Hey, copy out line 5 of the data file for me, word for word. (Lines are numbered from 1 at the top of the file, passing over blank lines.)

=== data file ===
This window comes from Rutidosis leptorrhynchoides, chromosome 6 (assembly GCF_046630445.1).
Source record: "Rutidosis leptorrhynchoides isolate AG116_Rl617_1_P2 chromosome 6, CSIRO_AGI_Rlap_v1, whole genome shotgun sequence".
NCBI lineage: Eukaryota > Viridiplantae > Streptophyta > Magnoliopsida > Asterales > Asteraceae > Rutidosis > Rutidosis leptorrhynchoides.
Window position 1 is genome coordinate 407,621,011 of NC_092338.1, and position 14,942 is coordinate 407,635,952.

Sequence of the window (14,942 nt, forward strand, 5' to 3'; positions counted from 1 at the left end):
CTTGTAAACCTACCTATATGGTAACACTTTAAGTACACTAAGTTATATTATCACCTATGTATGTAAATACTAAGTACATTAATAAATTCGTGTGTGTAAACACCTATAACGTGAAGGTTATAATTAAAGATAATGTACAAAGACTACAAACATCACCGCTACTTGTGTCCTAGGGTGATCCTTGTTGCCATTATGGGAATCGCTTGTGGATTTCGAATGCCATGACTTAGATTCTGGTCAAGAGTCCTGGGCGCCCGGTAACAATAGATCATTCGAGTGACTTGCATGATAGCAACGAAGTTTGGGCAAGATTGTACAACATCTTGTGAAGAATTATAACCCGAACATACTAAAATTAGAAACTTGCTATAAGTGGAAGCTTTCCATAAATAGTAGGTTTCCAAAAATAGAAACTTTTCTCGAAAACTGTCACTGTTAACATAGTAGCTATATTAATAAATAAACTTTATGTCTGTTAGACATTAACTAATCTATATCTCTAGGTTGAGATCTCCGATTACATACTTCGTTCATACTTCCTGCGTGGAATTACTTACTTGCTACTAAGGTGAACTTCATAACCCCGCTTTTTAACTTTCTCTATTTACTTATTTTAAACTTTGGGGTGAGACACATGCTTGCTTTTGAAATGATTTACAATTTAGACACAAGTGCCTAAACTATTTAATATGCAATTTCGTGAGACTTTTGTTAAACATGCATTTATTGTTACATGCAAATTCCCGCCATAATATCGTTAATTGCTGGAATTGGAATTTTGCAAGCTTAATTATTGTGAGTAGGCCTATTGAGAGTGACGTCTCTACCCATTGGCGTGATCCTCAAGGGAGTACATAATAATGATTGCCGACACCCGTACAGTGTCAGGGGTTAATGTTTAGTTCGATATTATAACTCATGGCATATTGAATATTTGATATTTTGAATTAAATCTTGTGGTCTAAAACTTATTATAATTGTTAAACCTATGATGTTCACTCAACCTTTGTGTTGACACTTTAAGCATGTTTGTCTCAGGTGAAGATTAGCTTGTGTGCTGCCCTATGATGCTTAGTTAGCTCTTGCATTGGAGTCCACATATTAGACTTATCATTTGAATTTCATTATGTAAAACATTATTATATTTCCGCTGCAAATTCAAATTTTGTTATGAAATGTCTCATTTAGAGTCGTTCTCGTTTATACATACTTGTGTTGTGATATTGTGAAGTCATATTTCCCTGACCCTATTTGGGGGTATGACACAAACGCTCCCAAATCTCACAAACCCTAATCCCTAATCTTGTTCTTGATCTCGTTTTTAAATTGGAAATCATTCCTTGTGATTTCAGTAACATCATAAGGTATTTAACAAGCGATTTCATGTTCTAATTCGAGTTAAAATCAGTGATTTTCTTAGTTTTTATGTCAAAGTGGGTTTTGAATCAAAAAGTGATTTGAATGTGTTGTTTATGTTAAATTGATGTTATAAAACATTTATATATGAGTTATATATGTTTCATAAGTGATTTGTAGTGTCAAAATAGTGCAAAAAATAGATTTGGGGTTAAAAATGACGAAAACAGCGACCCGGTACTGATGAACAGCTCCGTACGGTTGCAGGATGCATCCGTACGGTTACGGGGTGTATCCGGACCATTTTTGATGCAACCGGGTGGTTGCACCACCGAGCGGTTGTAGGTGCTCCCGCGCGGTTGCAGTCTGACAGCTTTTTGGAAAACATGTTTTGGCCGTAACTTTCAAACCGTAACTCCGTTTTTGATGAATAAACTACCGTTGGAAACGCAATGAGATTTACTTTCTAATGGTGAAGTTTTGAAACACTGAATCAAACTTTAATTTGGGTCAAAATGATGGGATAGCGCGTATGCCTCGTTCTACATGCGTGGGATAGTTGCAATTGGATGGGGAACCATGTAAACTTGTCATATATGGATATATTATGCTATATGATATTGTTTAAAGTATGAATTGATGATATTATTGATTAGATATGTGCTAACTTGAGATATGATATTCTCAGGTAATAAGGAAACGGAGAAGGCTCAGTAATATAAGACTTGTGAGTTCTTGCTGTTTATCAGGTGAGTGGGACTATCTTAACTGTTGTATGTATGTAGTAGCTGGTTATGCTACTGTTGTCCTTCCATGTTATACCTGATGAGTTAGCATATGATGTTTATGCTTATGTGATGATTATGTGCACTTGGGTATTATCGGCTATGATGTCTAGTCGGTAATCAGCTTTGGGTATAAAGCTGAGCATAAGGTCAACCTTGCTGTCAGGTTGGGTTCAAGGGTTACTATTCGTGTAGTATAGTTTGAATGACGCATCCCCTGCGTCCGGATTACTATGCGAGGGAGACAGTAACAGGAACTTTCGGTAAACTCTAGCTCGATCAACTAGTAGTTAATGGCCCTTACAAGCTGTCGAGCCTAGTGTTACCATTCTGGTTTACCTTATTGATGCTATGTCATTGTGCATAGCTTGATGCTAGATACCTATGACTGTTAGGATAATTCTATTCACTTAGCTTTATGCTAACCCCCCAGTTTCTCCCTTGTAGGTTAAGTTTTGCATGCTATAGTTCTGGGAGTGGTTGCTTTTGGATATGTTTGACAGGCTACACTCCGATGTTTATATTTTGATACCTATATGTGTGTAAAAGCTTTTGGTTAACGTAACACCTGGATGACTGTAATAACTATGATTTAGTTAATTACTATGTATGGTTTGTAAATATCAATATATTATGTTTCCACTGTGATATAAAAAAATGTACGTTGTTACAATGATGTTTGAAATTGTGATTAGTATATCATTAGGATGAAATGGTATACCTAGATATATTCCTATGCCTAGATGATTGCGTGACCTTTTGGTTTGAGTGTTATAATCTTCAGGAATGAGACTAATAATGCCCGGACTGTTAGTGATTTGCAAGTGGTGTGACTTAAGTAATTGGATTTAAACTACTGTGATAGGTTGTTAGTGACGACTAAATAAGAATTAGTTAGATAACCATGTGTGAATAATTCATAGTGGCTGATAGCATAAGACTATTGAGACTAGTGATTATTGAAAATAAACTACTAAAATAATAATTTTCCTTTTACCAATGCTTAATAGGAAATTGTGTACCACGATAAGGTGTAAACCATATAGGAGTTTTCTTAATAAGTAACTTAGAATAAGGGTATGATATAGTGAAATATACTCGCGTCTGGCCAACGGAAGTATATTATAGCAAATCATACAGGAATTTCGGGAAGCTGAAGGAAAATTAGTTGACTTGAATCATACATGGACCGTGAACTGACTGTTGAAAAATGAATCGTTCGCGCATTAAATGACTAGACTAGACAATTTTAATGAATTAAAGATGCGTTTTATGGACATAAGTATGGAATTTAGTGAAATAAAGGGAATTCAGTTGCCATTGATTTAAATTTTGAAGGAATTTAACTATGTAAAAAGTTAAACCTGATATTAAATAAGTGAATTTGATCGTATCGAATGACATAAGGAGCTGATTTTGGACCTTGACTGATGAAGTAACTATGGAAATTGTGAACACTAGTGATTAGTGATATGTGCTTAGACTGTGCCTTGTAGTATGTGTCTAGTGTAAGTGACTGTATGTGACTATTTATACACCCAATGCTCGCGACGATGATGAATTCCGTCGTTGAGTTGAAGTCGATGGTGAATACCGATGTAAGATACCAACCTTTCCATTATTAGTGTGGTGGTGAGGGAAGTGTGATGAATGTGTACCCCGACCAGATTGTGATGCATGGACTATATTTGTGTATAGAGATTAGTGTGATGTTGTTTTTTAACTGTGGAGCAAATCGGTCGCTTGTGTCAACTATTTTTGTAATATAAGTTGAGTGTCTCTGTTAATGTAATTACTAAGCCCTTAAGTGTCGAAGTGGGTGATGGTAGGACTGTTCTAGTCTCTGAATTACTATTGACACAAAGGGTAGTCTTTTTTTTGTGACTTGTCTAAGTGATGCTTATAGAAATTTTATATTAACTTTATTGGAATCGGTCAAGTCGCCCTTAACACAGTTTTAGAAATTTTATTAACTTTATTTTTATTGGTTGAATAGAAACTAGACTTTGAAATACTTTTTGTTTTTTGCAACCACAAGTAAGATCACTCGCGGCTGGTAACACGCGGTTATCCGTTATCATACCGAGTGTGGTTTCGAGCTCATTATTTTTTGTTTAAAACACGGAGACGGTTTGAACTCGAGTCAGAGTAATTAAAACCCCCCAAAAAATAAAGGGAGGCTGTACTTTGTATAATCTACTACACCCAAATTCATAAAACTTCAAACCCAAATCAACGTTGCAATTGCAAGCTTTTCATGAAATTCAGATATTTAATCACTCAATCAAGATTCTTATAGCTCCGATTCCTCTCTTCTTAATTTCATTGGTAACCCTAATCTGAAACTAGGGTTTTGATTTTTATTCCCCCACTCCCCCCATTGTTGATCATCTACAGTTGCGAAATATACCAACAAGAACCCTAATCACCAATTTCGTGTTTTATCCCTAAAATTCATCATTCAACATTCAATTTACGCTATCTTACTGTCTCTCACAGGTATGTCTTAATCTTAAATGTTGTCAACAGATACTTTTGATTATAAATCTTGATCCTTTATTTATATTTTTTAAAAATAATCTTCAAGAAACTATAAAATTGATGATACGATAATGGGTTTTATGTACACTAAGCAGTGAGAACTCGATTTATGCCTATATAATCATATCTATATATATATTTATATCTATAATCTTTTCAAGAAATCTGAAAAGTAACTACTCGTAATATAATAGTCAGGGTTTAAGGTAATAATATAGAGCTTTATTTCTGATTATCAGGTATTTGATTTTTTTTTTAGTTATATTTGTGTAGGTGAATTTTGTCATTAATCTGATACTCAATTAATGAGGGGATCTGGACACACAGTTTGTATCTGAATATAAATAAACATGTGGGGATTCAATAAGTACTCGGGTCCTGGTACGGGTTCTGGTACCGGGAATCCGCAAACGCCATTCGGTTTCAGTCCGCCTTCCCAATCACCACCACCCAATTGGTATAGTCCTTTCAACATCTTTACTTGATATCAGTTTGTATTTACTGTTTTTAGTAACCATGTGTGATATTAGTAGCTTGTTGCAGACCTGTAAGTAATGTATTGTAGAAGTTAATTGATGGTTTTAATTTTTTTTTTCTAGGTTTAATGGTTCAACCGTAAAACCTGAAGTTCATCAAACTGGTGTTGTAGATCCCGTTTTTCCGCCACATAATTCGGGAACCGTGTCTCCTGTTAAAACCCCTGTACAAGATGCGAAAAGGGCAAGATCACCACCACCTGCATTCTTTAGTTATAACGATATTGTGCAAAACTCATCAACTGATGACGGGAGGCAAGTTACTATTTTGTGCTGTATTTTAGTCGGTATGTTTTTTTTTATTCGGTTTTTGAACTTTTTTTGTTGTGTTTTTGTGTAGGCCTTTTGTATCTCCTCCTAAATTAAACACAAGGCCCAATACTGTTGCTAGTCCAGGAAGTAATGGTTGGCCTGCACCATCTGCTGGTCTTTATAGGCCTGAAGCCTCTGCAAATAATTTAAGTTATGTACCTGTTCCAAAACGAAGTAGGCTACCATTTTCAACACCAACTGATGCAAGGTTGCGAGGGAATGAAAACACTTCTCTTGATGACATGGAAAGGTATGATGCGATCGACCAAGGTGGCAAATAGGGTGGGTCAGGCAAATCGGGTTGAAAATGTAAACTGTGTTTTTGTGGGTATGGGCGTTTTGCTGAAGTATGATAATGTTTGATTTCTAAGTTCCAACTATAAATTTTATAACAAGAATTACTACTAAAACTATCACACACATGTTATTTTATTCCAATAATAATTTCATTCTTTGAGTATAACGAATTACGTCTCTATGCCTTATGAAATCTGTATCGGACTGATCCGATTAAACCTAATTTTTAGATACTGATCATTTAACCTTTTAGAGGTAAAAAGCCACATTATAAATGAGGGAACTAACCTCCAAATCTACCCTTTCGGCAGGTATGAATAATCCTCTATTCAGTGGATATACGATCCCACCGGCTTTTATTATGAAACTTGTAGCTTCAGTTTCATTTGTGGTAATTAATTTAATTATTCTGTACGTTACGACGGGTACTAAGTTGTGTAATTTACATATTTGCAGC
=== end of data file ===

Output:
Sequence of the window (14,942 nt, forward strand, 5' to 3'; positions counted from 1 at the left end):